July marks Park and Recreation Month, a period when national visibility for agencies — and the field of parks and recreation in general — is at its greatest height. Summer is in full-swing and communities seem eager to take advantage of available recreational amenities. Savvy park and recreation leaders find ways to capitalize on this momentum and leverage public awareness to its greatest effect. This Park and Recreation Month, we reached out to Rick Herold, director of the Grand Prairie (Texas) Parks and Recreation Department; Michael S. Soderberg, executive director for community services at Thornton, Colorado, Parks and Open Space; and Eric Call, director of the Palm Beach County, Florida, Parks and Recreation Department, to ask the following question: How has Park and Recreation Month helped to increase awareness of park and recreation amenities in your community and how have you capitalized on this campaign? Following are their insights:
Grand Prairie Parks and Recreation is always excited to engage with Park and Recreation Month. We have also found over the years that it reinforces our mission and encourages more people to jump aboard the parks and recreation bandwagon. Our staff creates events for every day of the month to help broaden the effort! We engage our elected and appointed officials, citizens groups and organizations, and even our staff. Programming for the month supports the Three Pillars set-forth by NRPA: Conservation, Health and Wellness and Social Equity.
During [the 2013 Park and Recreation Month campaign themed] “I Love My Parks and Recreation,” we had people do selfies as to what they like best in parks and recreation. We turned that into a short film we marketed to everyone. During a 1970s-themed celebration, we had contests and 70s music, turned back time to 70s pricing for a day, and broadened our fan and user base.
From having a superhero costume contest on July 1 to myriad fun and exciting events, Park and Recreation Month has become a tradition in Grand Prairie. It supports our tagline that in our community, parks and recreation is a “community celebration!”
Michael S. Soderberg
During the past six to seven years, the city of Thornton’s Parks and Recreation team has really tried to embrace National Park and Recreation Month to spread enthusiasm for all of the wonderful amenities in our community.
One of the most immediate ways we capitalize on increasing visibility is to regularly utilize social media to send messages about a particular park, facility or program that might be featured on any given day. And, the most successful posts tend to include photos that show kids or families using the various amenities. We also utilize our Fourth of July Celebration every year to make Park and Recreation Month announcements or introductions (e.g., Captain Community this year!). With more than 50,000 people in the park that day, we have a captive audience whose curiosity we hope to pique with information on the various activities happening in July. July is our busiest month of the year, and we take full advantage of the many programs and facilities to promote all of the park and recreation amenities available to our residents.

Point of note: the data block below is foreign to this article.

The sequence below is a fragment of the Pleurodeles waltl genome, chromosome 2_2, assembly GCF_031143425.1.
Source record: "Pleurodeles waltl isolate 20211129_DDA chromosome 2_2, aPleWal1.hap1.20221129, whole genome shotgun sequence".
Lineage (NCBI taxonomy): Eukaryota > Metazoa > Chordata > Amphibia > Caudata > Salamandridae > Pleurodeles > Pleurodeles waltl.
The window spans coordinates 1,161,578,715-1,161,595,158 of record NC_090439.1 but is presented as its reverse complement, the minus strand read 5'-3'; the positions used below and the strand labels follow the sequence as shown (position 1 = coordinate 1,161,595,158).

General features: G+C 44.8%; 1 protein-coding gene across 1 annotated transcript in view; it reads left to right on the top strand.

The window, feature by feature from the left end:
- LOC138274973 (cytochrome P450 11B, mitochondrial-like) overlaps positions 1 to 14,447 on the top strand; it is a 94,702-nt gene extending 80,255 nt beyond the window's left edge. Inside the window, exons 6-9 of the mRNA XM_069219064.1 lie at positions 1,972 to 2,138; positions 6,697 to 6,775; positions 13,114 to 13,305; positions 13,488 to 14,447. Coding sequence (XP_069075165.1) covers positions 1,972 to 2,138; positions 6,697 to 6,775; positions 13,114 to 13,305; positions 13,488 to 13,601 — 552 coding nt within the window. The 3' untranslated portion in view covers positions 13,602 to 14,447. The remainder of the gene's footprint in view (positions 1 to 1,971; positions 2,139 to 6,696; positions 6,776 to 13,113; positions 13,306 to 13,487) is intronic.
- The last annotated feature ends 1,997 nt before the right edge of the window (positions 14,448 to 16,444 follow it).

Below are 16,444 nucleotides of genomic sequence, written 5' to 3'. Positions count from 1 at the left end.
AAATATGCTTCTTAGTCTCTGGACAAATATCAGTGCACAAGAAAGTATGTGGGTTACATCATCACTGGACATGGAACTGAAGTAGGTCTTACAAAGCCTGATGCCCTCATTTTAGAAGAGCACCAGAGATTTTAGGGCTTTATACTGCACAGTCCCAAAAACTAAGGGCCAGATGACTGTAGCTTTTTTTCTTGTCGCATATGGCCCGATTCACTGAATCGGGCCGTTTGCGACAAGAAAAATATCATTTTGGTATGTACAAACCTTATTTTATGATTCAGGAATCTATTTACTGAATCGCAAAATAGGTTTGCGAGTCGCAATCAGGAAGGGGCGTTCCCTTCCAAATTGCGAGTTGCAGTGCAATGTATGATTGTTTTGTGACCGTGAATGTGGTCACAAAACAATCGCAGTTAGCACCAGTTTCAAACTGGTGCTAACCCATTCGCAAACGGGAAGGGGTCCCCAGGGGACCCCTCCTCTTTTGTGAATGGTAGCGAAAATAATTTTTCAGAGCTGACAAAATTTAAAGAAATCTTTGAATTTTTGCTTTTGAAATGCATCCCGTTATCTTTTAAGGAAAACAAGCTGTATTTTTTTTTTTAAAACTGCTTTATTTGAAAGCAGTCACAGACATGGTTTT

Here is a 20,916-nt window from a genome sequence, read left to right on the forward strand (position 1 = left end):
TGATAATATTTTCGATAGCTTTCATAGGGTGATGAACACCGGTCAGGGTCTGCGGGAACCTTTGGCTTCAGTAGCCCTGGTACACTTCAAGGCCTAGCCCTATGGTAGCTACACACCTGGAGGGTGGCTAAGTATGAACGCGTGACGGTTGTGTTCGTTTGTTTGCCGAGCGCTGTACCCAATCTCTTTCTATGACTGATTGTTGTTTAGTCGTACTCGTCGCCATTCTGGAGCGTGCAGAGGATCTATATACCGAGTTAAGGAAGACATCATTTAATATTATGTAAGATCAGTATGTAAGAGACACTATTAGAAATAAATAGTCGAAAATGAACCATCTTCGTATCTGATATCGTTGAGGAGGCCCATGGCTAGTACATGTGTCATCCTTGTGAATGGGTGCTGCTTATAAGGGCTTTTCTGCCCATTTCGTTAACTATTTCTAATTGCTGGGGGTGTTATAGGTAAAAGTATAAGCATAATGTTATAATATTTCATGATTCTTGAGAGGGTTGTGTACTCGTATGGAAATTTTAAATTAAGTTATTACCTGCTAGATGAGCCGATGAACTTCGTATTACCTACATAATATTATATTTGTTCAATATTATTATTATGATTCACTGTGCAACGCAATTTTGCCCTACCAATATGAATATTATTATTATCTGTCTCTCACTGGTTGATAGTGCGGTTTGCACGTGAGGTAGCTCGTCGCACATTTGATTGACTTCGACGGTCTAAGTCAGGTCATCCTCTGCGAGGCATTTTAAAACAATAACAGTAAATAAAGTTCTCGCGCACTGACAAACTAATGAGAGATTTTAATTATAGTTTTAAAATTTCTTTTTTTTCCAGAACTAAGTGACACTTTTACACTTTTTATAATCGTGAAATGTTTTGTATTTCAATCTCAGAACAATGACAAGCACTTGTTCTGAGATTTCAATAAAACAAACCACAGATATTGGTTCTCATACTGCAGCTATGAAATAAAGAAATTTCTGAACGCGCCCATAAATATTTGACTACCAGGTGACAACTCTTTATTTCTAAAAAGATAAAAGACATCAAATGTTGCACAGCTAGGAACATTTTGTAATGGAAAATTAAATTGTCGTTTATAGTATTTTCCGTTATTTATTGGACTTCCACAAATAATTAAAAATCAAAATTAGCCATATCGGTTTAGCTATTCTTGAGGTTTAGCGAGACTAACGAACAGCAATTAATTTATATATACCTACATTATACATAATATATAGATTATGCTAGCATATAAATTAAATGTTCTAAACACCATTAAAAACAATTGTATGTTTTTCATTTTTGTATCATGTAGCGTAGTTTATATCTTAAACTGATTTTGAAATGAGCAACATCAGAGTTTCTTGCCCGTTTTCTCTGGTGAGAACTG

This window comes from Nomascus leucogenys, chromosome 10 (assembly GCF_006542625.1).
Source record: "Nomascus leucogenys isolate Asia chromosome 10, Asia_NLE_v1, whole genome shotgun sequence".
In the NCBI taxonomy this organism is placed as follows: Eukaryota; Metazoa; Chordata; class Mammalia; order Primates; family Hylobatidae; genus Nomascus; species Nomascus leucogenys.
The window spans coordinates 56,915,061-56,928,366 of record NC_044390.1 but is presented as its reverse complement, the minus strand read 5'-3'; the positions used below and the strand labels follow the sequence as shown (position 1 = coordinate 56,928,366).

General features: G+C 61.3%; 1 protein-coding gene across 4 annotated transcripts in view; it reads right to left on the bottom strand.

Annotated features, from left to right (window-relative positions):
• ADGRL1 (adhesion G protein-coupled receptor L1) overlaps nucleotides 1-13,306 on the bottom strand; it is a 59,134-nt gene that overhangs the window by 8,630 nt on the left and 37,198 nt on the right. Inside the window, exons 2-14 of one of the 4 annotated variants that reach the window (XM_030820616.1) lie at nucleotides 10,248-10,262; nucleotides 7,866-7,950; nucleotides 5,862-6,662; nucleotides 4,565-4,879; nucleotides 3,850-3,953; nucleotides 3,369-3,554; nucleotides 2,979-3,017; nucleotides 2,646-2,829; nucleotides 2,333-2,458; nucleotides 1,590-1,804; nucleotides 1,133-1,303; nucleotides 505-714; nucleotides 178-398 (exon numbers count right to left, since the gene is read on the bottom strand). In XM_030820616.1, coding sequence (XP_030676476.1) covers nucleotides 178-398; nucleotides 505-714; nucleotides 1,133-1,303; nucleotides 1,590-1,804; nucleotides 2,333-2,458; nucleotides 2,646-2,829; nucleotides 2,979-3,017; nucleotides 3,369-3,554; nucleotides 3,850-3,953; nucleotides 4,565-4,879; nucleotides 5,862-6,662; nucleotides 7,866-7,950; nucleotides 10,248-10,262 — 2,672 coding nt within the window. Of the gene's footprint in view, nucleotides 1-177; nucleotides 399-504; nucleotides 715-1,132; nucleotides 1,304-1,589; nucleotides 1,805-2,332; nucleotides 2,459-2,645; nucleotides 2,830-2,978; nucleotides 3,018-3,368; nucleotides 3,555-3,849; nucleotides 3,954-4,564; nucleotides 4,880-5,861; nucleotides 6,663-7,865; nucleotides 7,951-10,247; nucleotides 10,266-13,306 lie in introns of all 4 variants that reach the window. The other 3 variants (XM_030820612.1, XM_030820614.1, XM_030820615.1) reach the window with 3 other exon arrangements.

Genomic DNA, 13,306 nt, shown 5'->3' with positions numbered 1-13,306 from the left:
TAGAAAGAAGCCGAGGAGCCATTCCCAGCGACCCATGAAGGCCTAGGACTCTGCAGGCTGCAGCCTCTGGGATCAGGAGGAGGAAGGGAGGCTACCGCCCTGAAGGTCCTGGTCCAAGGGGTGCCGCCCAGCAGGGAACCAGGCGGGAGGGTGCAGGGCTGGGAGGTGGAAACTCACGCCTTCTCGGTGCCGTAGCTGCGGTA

Palm Beach County, covering nearly 2,500 square miles, works year-round on advocacy and community building to bring awareness to the many park and recreation amenities we have to offer. However, Park and Recreation Month allows us to focus our efforts with all team members rallying around a common message.
Our public outreach efforts focus on the value and benefits of a quality park and recreation system and we seek out opportunities to share that message. Tying the theme into our social media posts has increased interest among our park users who have in turn shared their own stories and photos. A proclamation is prepared every year by the Board of County Commissioners, and we always include users of our parks in this public spotlight, celebrating how parks and recreation has positively impacted their lives.
We incorporate the Park and Recreation Month theme in our summer camps, special events, sporting events, and throughout our wilderness and environmental sites and programs. We work closely with the 22 municipal agencies within Palm Beach County, encouraging them to come up with innovative and creative ways to showcase parks and recreation amenities and to bring awareness of the health, economic, social and environmental benefits our parks deliver to approximately 1.4 million residents.
Equally important, Park and Recreation Month has allowed every one of our 1,120 employees the opportunity to participate in the festivities we plan and to take pride in the profession they’ve chosen.
— Samantha Bartram, Executive Editor of Parks & Recreation magazine